A closer look: Inflammation of the Esophagus (Esophagitis) in Dogs
The esophagus is the first portion of the digestive tract. It is a tube of muscle responsible for pushing chewed food from the mouth into the stomach. As with all sections of the GI tract, the esophagus is lined with mucus to protect it from acidic digestive juices and roughage in partially digested food. When the lining of the esophagus is damaged or when the larger structure is injured, it can lead to inflammation referred to as esophagitis.
The prognosis of esophagitis varies according to the underlying cause of the inflammation. Most cases of esophagitis can be treated on an outpatient basis and the prognosis is good.
The prognosis worsens in cases of strictures as esophageal perforation is a significant risk and can prove lethal. In cases of esophageal cancer, the prognosis is poor.
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Esophagitis is moderately common in dogs. Most cases of esophagitis present with regurgitation (which may be mistaken for vomiting). Any dog having vomiting, regurgitation or lack of appetite for over 24 hours needs urgent medical attention.
Most cases of esophagitis are mild, but symptoms can become moderate or severe.
Since esophagitis is secondary to many different underlying conditions, risk factors for developing it are the same as those for the associated primary conditions.
In addition, generalized causes may include:
- Certain medications
- Radiation therapy near the esophagus
- Congenital esophageal abnormalities
- Bacterial or viral infections
- Esophageal strictures (an abnormal narrowing of the esophagus sphincter)
Testing and diagnosis
Diagnosis starts with physical examination and medical history, and may involve diagnostic imaging and bloodwork. The most accurate diagnostic tool for esophagitis is endoscopy (use of a small camera to visualize the inside of the esophagus), which allows the detection of foreign objects and assessment of any damage to the tissue. Referral to a specialty clinic may be recommended.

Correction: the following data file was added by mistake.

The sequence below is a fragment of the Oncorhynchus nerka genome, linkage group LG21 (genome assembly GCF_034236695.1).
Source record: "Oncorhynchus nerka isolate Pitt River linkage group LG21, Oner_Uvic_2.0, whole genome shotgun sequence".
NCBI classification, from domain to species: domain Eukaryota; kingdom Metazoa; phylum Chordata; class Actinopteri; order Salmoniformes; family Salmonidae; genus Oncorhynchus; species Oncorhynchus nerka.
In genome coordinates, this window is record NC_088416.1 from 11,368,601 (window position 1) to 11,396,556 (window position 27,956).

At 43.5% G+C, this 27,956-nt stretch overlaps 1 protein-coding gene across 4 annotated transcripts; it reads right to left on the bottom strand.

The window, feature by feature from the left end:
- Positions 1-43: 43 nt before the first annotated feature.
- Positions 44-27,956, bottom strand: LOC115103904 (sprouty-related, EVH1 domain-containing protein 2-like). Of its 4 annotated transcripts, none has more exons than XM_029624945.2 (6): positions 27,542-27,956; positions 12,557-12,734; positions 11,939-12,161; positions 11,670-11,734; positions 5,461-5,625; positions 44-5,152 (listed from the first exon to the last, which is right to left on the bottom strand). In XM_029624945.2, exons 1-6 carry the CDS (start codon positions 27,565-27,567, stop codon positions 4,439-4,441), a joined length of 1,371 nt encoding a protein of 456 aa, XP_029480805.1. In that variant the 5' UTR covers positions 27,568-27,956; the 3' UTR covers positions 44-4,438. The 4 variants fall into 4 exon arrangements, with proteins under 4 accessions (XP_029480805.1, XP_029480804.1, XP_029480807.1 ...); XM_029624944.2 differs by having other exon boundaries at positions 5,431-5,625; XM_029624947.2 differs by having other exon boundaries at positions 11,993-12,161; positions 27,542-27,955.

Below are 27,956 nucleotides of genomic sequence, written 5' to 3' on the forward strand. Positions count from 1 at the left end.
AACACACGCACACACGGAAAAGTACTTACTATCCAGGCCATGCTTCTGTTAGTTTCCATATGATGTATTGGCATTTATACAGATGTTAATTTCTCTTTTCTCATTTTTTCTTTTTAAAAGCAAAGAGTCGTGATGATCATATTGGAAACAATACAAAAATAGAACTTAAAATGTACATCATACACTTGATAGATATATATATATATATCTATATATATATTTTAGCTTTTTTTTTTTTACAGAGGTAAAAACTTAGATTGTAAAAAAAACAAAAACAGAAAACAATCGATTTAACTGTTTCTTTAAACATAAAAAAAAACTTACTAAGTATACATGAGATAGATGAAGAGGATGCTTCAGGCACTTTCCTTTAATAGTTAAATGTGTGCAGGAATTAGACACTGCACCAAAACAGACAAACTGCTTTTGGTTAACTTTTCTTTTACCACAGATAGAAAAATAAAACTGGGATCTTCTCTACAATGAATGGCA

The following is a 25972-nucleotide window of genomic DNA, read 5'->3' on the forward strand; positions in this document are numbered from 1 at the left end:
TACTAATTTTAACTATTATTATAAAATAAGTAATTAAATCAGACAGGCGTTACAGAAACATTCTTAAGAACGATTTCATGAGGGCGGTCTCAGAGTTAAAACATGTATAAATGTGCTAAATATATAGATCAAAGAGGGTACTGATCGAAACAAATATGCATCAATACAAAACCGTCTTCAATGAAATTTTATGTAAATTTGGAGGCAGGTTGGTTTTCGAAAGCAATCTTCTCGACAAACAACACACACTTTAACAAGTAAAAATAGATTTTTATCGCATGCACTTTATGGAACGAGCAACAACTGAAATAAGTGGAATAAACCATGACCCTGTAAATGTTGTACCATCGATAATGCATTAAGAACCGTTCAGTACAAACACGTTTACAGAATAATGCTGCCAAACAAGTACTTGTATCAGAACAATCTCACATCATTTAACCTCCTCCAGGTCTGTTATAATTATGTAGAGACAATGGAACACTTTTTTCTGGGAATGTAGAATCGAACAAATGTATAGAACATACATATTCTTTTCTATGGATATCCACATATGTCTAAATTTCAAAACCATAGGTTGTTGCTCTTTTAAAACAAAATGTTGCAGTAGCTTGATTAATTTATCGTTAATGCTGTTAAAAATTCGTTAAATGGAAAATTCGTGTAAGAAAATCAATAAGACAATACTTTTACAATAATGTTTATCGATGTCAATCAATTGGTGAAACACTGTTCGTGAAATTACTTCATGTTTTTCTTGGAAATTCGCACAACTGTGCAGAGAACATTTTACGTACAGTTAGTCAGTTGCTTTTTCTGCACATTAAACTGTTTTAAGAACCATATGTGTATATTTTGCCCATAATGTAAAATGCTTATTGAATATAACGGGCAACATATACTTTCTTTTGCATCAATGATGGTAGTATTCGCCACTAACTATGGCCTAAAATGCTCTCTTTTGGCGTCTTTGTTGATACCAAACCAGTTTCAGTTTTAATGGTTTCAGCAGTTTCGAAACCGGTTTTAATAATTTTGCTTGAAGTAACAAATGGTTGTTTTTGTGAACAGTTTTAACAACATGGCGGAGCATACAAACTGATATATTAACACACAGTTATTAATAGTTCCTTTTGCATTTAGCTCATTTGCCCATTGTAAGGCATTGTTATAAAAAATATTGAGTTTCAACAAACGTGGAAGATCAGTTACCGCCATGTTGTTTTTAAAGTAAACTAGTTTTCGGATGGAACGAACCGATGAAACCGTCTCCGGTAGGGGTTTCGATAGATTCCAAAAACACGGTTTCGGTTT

Steps to Recovery
Treatment varies according to the severity of the case. Mild inflammation might require no treatment at all. Cases that present with more severe symptoms are often treated with medications to decrease gastric acidity, protect the esophageal lining, and improve movement of intestinal contents through the GI tract.
Depending on the cause (e.g. hernia, tumors, foreign bodies) surgical treatment might be necessary. In some cases, hospitalization is needed and supportive therapy such as fluid therapy or nutritional support is necessary.
Mild to moderate cases carry a good prognosis with treatment and patients often recover fully after 3 to 5 days. With esophageal strictures, the prognosis is guarded as the risk of esophageal perforation can prove life-threatening. The prognosis in cases of cancer is poor.
Prevention of esophagitis is difficult but may involve stomach acid suppression via medications in dogs prone to reflux, especially when undergoing anesthesia or with chronic vomiting. Avoiding prolonged fasting before anesthesia can also help reduce acidity of stomach acid and therefore reduce the risk of esophagitis under anesthesia.
Esophagitis itself is not contagious.
Is Inflammation of the Esophagus (Esophagitis) in Dogs common?
Esophagitis is moderately common in dogs.
- Medications to reduce gastric acidity
- Surgical treatment
- Hospitalization and supportive therapy